, Volume 56, Issue 8, pp 1752-1760
Date: 02 May 2013

Enhanced beta cell function and anti-inflammatory effect after chronic treatment with the dipeptidyl peptidase-4 inhibitor vildagliptin in an advanced-aged diet-induced obesity mouse model



Studies have shown that dipeptidyl peptidase-4 (DPP4) inhibitors stimulate insulin secretion and increase beta cell mass in rodents. However, in these models hyperglycaemia has been induced early on in life and the treatment periods have been short. To explore the long-term effects of DPP4 inhibition on insulin secretion and beta cell mass, we have generated a high-fat diet (HFD)-induced-obesity model in mice of advanced age (10 months old).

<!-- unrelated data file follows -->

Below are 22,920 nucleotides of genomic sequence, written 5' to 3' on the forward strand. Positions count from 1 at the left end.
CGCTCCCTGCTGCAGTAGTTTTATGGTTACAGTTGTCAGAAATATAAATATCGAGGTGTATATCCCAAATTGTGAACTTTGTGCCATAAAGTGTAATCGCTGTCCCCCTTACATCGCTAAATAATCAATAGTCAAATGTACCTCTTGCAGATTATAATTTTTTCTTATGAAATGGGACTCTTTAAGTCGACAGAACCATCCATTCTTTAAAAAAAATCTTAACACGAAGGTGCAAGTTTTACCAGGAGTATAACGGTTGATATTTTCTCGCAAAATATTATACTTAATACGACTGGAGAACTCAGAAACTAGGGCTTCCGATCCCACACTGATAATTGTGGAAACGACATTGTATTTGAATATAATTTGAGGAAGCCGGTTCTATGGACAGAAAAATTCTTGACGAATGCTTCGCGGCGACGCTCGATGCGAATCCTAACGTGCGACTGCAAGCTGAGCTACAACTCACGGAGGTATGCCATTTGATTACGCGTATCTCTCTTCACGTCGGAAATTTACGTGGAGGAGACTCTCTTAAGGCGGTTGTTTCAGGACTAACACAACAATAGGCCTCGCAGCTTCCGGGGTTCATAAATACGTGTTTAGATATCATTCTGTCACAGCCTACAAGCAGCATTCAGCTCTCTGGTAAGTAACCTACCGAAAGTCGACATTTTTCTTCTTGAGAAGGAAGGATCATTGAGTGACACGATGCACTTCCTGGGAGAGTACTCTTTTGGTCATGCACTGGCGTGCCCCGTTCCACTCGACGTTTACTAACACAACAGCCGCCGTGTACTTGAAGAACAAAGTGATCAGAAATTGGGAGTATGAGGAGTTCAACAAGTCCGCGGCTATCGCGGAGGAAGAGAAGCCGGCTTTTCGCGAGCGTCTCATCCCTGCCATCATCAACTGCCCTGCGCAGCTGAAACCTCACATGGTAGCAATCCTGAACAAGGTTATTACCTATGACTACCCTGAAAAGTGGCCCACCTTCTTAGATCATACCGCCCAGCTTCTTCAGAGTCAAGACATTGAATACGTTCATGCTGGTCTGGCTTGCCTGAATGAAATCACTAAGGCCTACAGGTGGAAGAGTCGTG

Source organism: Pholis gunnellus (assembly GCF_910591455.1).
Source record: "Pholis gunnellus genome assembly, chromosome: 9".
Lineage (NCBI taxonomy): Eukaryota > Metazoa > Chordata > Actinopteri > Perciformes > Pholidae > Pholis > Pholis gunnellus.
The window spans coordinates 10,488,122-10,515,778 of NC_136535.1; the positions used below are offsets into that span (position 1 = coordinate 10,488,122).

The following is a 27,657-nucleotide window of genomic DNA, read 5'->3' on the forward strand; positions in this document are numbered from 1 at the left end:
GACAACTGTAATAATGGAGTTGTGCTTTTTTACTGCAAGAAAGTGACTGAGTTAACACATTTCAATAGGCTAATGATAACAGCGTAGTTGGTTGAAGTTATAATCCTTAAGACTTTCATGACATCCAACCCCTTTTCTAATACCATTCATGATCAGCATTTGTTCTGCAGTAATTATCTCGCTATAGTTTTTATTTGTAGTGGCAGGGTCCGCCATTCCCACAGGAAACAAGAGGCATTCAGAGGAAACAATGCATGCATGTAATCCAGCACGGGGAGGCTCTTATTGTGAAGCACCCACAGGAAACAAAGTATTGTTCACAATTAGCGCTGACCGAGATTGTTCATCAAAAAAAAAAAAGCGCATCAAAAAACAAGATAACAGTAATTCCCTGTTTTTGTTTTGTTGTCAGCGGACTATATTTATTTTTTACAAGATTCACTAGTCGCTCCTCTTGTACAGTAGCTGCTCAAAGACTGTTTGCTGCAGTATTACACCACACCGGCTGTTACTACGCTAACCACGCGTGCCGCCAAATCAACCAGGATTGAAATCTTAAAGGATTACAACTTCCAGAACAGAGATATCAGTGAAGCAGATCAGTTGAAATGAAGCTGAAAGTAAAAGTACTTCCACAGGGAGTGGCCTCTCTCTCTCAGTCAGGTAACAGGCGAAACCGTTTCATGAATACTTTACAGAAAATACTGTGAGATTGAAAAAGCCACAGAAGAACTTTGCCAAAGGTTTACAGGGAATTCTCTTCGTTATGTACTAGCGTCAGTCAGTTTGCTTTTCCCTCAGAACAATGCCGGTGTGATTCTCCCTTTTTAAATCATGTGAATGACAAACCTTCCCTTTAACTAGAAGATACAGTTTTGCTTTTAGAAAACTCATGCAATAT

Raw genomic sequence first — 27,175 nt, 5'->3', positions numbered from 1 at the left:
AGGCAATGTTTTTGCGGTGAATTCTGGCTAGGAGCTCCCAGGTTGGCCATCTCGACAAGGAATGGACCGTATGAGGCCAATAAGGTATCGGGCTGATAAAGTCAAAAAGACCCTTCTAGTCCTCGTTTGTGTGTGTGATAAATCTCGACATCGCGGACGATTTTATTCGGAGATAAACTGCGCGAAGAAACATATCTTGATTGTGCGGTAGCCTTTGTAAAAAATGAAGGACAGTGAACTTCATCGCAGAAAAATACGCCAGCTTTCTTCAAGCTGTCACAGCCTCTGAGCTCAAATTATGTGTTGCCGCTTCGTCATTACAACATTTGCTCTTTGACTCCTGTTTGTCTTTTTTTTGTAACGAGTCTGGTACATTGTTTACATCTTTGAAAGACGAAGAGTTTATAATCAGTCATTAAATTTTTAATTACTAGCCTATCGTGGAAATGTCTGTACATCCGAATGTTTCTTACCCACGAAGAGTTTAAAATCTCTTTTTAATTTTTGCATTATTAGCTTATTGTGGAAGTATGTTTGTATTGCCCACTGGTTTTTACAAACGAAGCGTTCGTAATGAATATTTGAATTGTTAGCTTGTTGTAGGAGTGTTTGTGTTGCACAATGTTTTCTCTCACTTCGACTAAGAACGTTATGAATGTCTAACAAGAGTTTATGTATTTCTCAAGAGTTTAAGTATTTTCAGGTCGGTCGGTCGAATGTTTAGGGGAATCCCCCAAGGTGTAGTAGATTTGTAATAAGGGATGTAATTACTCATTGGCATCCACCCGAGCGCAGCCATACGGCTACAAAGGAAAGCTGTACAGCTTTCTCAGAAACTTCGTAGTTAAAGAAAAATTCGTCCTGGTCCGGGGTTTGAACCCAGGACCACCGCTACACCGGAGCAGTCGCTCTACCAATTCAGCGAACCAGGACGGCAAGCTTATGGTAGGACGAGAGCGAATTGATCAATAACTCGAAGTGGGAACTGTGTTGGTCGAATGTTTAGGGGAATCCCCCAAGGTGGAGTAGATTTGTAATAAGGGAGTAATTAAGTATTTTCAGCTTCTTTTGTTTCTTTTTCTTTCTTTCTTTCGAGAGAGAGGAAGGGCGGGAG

After 1 month of HFD alone, the mice were given the DPP4 inhibitor vildagliptin for a further 11 months. At multiple time points throughout the study, OGTTs were performed and beta cell area and long-term survival were evaluated.


Beta cell function and glucose tolerance were significantly improved by vildagliptin with both diets. In contrast, in spite of the long treatment period, beta cell area was not significantly different between vildagliptin-treated mice and controls. Mice of advanced age chronically fed an HFD displayed clear and extensive pancreatic inflammation and peri-insulitis, mainly formed by CD3-positive T cells, which were completely prevented by vildagliptin treatment. Chronic vildagliptin treatment also improved survival rates for HFD-fed mice.


In a unique advanced-aged HFD-induced-obesity mouse model, insulin secretion was improved and the extensive peri-insulitis prevented by chronic DPP4 inhibition. The improved survival rates for obese mice chronically treated with vildagliptin suggest that chronic DPP4 inhibition potentially results in additional quality-adjusted life-years for individuals with type 2 diabetes, which is the primary goal of any diabetes therapy.